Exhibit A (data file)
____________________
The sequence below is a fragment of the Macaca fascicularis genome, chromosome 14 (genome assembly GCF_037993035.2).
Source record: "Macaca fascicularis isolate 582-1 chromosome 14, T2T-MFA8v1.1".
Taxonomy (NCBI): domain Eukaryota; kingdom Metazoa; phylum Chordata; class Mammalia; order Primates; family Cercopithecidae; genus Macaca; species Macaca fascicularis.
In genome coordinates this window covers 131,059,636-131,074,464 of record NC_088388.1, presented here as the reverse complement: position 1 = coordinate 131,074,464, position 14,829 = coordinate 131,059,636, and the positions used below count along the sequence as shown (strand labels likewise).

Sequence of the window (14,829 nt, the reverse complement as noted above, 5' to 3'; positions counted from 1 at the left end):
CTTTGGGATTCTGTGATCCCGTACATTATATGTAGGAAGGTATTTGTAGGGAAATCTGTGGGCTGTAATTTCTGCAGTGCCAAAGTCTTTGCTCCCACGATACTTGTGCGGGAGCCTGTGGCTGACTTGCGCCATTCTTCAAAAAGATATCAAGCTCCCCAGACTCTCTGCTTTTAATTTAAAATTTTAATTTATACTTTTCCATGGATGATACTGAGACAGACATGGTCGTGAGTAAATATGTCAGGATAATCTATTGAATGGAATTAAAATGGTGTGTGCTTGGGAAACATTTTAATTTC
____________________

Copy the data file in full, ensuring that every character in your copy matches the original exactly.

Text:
The sequence below is a fragment of the Macaca fascicularis genome, chromosome 14 (genome assembly GCF_037993035.2).
Source record: "Macaca fascicularis isolate 582-1 chromosome 14, T2T-MFA8v1.1".
Taxonomy (NCBI): domain Eukaryota; kingdom Metazoa; phylum Chordata; class Mammalia; order Primates; family Cercopithecidae; genus Macaca; species Macaca fascicularis.
In genome coordinates this window covers 131,059,636-131,074,464 of record NC_088388.1, presented here as the reverse complement: position 1 = coordinate 131,074,464, position 14,829 = coordinate 131,059,636, and the positions used below count along the sequence as shown (strand labels likewise).

Sequence of the window (14,829 nt, the reverse complement as noted above, 5' to 3'; positions counted from 1 at the left end):
CTTTGGGATTCTGTGATCCCGTACATTATATGTAGGAAGGTATTTGTAGGGAAATCTGTGGGCTGTAATTTCTGCAGTGCCAAAGTCTTTGCTCCCACGATACTTGTGCGGGAGCCTGTGGCTGACTTGCGCCATTCTTCAAAAAGATATCAAGCTCCCCAGACTCTCTGCTTTTAATTTAAAATTTTAATTTATACTTTTCCATGGATGATACTGAGACAGACATGGTCGTGAGTAAATATGTCAGGATAATCTATTGAATGGAATTAAAATGGTGTGTGCTTGGGAAACATTTTAATTTC